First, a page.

American Manufacturing – Past, Present, and Future

Brooklyn Bridge representing the american manufacturing path
American manufacturing has undergone many changes over the years. Since mass production became possible, one thing has been certain – the future of manufacturing at any given time is uncertain.

But, there are things we can learn from the past that will help us to understand the present and make some assumptions about the future. This article will take a brief look at the history of American manufacturing, how it has progressed and developed over the years, the current picture and where things are likely to be heading in the not-too-distant future.

 

A brief history of American manufacturing

We have to go right back to the end of the 18th century to find the first seed of the American manufacturing revolution. In 1785, Oliver Evans pioneered an automated flour mill, using belt bucket pulleys, conveyors, and other ingenious devices to make his life easier. His ideas quickly caught on, and other flour producers began to automate their mills.

In 1790, Samuel Slater brought over to America some of the textile manufacturing techniques he had seen in England, building a water-powered cotton spinning mill. This directly led to a huge increase in the number of textile manufacturing companies, kickstarting the American industrial revolution.

The 1800’s saw industrial innovation in both Britain and the USA, such as steam and coal power and the birth of heavy industrial machinery. By the 1820’s factories were using steam-powered machines to begin the early stages of mass production. In the 1830’s locomotives had been invented and were revolutionizing industrial distribution.

The mid to late 19th century saw the development of the American System of Manufacturing, which utilized interchangeable parts and mechanized production. It became the standard that most American manufacturing  companies adopted, and it led to the USA becoming a manufacturing powerhouse.

The 20th century saw rapid change. From 1908, when the first Ford Model T came off the assembly line, to the 1970’s and 80’s when robotics began to appear in factories, the growth of the United States manufacturing industry led to increasing globalization and innovation.

By the turn of the 21st century, the digital revolution had started, with computers, CAD software and advanced robotics transforming the manufacturing process.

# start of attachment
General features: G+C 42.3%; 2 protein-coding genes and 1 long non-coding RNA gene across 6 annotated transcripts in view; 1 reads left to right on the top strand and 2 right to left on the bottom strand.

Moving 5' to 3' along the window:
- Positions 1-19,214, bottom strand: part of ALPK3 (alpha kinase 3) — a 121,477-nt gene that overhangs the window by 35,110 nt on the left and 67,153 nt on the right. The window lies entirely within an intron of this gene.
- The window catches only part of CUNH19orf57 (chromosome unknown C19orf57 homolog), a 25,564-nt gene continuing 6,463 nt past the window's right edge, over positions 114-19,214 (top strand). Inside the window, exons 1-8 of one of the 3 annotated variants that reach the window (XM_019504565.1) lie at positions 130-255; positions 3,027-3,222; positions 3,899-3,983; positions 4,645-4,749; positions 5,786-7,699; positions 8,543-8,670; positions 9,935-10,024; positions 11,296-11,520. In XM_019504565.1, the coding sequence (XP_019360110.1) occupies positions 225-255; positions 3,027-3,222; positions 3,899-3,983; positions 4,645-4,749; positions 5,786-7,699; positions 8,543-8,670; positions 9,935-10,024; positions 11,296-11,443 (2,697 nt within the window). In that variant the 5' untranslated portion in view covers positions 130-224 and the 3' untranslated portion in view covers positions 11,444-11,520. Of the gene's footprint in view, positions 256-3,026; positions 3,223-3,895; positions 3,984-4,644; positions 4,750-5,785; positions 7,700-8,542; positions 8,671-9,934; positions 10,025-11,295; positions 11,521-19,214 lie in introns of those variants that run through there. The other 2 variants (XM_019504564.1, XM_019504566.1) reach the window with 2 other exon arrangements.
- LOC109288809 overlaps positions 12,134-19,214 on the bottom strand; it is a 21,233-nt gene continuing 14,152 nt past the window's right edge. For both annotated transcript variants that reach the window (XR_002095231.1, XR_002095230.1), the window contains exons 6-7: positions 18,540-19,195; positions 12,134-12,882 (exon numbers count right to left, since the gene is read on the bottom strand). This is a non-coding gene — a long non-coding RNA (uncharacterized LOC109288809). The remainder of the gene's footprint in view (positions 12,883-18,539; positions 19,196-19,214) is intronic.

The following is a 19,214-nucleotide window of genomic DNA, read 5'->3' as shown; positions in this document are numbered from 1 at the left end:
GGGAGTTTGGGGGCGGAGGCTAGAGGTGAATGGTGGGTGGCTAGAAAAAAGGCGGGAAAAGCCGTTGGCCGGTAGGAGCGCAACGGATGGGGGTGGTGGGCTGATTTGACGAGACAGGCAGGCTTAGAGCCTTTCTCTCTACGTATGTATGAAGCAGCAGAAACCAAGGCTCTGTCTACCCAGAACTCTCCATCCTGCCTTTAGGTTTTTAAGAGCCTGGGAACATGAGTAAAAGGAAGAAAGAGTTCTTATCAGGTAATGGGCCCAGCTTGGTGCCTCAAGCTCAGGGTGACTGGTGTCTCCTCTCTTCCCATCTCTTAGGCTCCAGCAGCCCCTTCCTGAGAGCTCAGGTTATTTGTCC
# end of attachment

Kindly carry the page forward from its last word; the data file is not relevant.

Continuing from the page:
Which brings us up to the present day and the dawn of an exciting new era in manufacturing.

 

The 4th Industrial Revolution – Industry 4.0

Industry 4.0 is a broad phenomenon that encompasses the revolutionary changes that are occurring in both domestic and industrial settings. It covers advancements such as the Internet of Things (IoT), Artificial Intelligence (AI), advanced robotics and Virtual or Augmented Reality (VR and AR).

In terms of the American manufacturing industry, we are starting to see these disruptive technologies being used more frequently across the board, from large international giants to small localized manufacturing companies.

The results of these changes are an upturn in productivity, cost savings, and increased competitiveness.

Processes such as additive manufacturing, also known as 3D printing, are taking things in a new direction. Prototypes can be made almost instantly, cutting down the product development cycle. Small production runs of customized products can be 3D printed, meaning that the cost of specialist parts and items will be reduced.

Another dramatic change in recent years has been the way that data is handled and communicated in the manufacturing environment. No longer do we have to rely on pen and paper to record output and process monitoring. Using a combination of IoT sensors and AI, computers can record relevant data such as inventory and production speed. Computer software can be used that brings all the data together, as well as making planning and scheduling tasks far easier. This is often known as Manufacturing Requirements Planning (MRP) software. MRP software makes it possible for managers to oversee all manufacturing processes from one central place, meaning the decision-making process is more streamlined.